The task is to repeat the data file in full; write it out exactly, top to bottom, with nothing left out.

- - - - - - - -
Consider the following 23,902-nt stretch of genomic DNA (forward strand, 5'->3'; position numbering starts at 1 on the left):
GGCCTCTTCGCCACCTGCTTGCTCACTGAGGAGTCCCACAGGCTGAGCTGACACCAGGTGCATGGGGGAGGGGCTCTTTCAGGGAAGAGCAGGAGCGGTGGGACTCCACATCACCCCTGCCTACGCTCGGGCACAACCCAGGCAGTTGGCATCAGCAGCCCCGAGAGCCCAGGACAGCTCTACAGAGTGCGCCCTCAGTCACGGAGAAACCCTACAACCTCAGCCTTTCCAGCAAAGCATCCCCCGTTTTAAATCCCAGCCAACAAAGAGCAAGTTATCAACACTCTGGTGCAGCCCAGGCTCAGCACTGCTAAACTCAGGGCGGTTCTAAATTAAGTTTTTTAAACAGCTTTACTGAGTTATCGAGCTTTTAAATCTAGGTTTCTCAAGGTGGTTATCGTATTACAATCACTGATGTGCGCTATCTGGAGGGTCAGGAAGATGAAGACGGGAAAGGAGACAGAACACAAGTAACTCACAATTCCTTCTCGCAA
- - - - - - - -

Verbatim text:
Consider the following 23,902-nt stretch of genomic DNA (forward strand, 5'->3'; position numbering starts at 1 on the left):
GGCCTCTTCGCCACCTGCTTGCTCACTGAGGAGTCCCACAGGCTGAGCTGACACCAGGTGCATGGGGGAGGGGCTCTTTCAGGGAAGAGCAGGAGCGGTGGGACTCCACATCACCCCTGCCTACGCTCGGGCACAACCCAGGCAGTTGGCATCAGCAGCCCCGAGAGCCCAGGACAGCTCTACAGAGTGCGCCCTCAGTCACGGAGAAACCCTACAACCTCAGCCTTTCCAGCAAAGCATCCCCCGTTTTAAATCCCAGCCAACAAAGAGCAAGTTATCAACACTCTGGTGCAGCCCAGGCTCAGCACTGCTAAACTCAGGGCGGTTCTAAATTAAGTTTTTTAAACAGCTTTACTGAGTTATCGAGCTTTTAAATCTAGGTTTCTCAAGGTGGTTATCGTATTACAATCACTGATGTGCGCTATCTGGAGGGTCAGGAAGATGAAGACGGGAAAGGAGACAGAACACAAGTAACTCACAATTCCTTCTCGCAA